Alexander R. Galloway's Position Paper
I'm interested in an event. The event itself goes by many names and is described in different ways by
different kinds of thinkers. In the work of Martin Heidegger it is called the end of philosophy; others
use the name the end of history; in science it is called cybernetics, or ecology, or systems theory; in
economics it is called postfordism; in industry it is called computer networking; in philosophy some
say it goes simply by the name of Gilles Deleuze. In general we can call this event the emergence of the
networked form of mediation.
It is common to talk about networks in terms of equality, that networks bring a sense of
evenhandedness to affairs. It is common to say that networks consist of relationships between peers,
and that networks standardize and homogenize these relationships. It is not important to say that such
characterizations are false, but rather to suggest that they obscure the reality of the situation. Networks
only exist in situations of asymmetry or incongruity. If not no network would be necessary--
symmetrical pairs can “communicate,” but asymmetrical pairs must “network.” So in addressing the
question “What can a network do?” it is important to look at what it means to be in a relationship of
asymmetry, to be in a relationship of inequality, or a relationship of antagonism. I think the most
important place where asymmetry, antagonism and inequality have been thought through is in political
and social theory, particularly in military theory. This is because military theory is one of the key places
in which the pure energy of antagonism has been explored via the theme of the asymmetrical threat. It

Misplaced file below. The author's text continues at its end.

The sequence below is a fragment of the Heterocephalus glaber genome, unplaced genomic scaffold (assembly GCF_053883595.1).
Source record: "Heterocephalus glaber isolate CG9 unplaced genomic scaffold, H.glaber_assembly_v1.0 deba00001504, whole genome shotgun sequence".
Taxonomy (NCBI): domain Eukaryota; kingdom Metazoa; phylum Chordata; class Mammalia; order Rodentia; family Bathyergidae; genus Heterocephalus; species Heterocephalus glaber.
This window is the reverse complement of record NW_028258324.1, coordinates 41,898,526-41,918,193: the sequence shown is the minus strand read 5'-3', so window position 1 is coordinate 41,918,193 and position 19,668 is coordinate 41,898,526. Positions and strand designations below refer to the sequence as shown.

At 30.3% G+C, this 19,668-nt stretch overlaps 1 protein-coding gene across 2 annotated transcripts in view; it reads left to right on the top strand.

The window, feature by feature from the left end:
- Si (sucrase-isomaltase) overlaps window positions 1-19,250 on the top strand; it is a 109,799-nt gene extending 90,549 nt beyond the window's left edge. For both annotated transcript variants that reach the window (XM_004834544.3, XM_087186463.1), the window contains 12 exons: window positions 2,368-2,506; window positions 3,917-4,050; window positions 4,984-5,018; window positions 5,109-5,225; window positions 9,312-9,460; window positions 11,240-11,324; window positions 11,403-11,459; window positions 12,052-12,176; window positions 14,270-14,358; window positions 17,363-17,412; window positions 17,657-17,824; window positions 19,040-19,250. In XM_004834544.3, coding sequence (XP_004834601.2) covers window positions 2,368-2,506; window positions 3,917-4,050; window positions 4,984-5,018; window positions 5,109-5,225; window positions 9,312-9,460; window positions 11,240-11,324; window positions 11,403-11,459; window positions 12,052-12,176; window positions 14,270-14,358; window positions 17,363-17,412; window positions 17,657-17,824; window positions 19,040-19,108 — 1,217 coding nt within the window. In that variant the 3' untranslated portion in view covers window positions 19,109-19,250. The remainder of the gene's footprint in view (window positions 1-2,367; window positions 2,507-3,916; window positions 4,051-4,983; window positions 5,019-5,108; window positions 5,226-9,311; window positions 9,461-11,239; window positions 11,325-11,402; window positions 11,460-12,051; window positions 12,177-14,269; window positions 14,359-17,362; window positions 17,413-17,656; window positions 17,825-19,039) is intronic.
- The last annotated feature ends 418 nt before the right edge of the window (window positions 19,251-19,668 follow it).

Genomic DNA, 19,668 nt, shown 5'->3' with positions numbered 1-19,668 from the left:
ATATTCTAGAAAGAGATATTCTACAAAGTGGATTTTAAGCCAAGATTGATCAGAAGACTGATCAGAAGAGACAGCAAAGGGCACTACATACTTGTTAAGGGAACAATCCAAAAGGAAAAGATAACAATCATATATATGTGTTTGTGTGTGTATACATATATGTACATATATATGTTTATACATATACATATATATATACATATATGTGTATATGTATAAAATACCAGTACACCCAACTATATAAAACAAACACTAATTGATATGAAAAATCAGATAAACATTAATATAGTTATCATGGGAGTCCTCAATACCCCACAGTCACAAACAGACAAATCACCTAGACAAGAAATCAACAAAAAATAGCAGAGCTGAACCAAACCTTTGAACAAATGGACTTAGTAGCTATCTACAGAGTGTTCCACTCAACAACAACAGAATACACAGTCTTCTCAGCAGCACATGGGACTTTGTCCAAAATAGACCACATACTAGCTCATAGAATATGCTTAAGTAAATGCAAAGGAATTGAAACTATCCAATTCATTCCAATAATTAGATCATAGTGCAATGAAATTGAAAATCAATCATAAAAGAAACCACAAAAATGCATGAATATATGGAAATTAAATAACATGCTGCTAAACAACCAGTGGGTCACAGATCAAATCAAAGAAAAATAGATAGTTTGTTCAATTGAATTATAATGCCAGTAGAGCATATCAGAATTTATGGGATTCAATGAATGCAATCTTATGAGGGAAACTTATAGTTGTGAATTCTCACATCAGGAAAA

comes by many names. Sometimes the asymmetrical threat is called the insurgent, the partisan, the
irregular, sometimes a riot, a crowd, sometimes it's called a popular rebellion, or a guerrilla force.
These are some of the many synonyms for the networked form of antagonism. It is why today
whenever you hear of terrorists you hear of “terrorists networks.”
What is network politics? What can a network do? There is a common way of answering this question:
networks can bring down governments; networks can build new empires out of the ashes of the old;
networks can use connectivity itself to propagate quickly into new spaces; networks are the masters of
both center and perimeter; networks can use the “long tail” to counterbalance spikes of high intensity;
networks are also often described as “out of control,” that they tend to neuter the effects of traditional
power centers; in short that networks and hierarchies are always in opposition to one another, even as
new networked sovereigns appear on the scene. But I will not answer the question in precisely this
Instead I'll answer the question using a concept from computer science: protocol, and in particular the
Internet protocols. I've spent some time reading through the Internet protocols and have tried to analyze
them not simply from a technical perspective, but rather to ask what are the principles of organization
that are embedded inside this technical system? This would require a very long answer. So instead,
allow me to summarize some of the results of this analysis. These then are some of the virtues of the
kinds of systems that are governed by protocol.